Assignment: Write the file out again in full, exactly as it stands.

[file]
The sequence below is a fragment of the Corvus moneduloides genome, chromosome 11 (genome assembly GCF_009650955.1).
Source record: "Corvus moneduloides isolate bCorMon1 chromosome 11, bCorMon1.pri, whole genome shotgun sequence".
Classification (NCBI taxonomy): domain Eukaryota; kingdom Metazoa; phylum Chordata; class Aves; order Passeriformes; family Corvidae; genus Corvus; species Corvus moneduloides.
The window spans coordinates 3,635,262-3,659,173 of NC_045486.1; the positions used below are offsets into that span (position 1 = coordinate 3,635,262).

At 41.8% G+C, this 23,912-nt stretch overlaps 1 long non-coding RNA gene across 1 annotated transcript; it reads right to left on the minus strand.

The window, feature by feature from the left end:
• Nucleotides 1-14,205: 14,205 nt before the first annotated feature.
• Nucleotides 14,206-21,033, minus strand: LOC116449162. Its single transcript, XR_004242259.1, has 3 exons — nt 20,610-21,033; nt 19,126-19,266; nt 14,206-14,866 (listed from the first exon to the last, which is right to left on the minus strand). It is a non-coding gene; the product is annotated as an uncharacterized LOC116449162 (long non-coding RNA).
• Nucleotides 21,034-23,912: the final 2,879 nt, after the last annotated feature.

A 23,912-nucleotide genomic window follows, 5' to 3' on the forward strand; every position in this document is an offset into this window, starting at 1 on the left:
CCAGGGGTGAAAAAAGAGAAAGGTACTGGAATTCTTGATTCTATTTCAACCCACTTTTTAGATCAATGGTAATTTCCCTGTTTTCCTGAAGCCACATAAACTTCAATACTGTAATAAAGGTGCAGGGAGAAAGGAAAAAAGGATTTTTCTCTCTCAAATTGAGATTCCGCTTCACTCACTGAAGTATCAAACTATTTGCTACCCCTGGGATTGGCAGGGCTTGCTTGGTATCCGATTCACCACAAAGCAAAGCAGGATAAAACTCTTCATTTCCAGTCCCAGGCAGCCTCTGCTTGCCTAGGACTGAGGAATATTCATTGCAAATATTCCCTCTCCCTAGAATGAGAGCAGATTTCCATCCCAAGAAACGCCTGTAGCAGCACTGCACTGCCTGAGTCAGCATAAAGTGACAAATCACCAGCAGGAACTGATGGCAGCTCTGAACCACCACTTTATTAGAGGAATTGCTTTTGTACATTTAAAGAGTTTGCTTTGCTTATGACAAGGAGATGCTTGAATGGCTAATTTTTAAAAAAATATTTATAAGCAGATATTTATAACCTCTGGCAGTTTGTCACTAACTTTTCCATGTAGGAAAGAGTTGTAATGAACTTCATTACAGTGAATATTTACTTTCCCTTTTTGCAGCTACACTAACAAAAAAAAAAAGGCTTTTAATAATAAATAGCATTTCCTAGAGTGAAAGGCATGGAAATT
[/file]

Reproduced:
The sequence below is a fragment of the Corvus moneduloides genome, chromosome 11 (genome assembly GCF_009650955.1).
Source record: "Corvus moneduloides isolate bCorMon1 chromosome 11, bCorMon1.pri, whole genome shotgun sequence".
Classification (NCBI taxonomy): domain Eukaryota; kingdom Metazoa; phylum Chordata; class Aves; order Passeriformes; family Corvidae; genus Corvus; species Corvus moneduloides.
The window spans coordinates 3,635,262-3,659,173 of NC_045486.1; the positions used below are offsets into that span (position 1 = coordinate 3,635,262).

At 41.8% G+C, this 23,912-nt stretch overlaps 1 long non-coding RNA gene across 1 annotated transcript; it reads right to left on the minus strand.

The window, feature by feature from the left end:
• Nucleotides 1-14,205: 14,205 nt before the first annotated feature.
• Nucleotides 14,206-21,033, minus strand: LOC116449162. Its single transcript, XR_004242259.1, has 3 exons — nt 20,610-21,033; nt 19,126-19,266; nt 14,206-14,866 (listed from the first exon to the last, which is right to left on the minus strand). It is a non-coding gene; the product is annotated as an uncharacterized LOC116449162 (long non-coding RNA).
• Nucleotides 21,034-23,912: the final 2,879 nt, after the last annotated feature.

A 23,912-nucleotide genomic window follows, 5' to 3' on the forward strand; every position in this document is an offset into this window, starting at 1 on the left:
CCAGGGGTGAAAAAAGAGAAAGGTACTGGAATTCTTGATTCTATTTCAACCCACTTTTTAGATCAATGGTAATTTCCCTGTTTTCCTGAAGCCACATAAACTTCAATACTGTAATAAAGGTGCAGGGAGAAAGGAAAAAAGGATTTTTCTCTCTCAAATTGAGATTCCGCTTCACTCACTGAAGTATCAAACTATTTGCTACCCCTGGGATTGGCAGGGCTTGCTTGGTATCCGATTCACCACAAAGCAAAGCAGGATAAAACTCTTCATTTCCAGTCCCAGGCAGCCTCTGCTTGCCTAGGACTGAGGAATATTCATTGCAAATATTCCCTCTCCCTAGAATGAGAGCAGATTTCCATCCCAAGAAACGCCTGTAGCAGCACTGCACTGCCTGAGTCAGCATAAAGTGACAAATCACCAGCAGGAACTGATGGCAGCTCTGAACCACCACTTTATTAGAGGAATTGCTTTTGTACATTTAAAGAGTTTGCTTTGCTTATGACAAGGAGATGCTTGAATGGCTAATTTTTAAAAAAATATTTATAAGCAGATATTTATAACCTCTGGCAGTTTGTCACTAACTTTTCCATGTAGGAAAGAGTTGTAATGAACTTCATTACAGTGAATATTTACTTTCCCTTTTTGCAGCTACACTAACAAAAAAAAAAAGGCTTTTAATAATAAATAGCATTTCCTAGAGTGAAAGGCATGGAAATT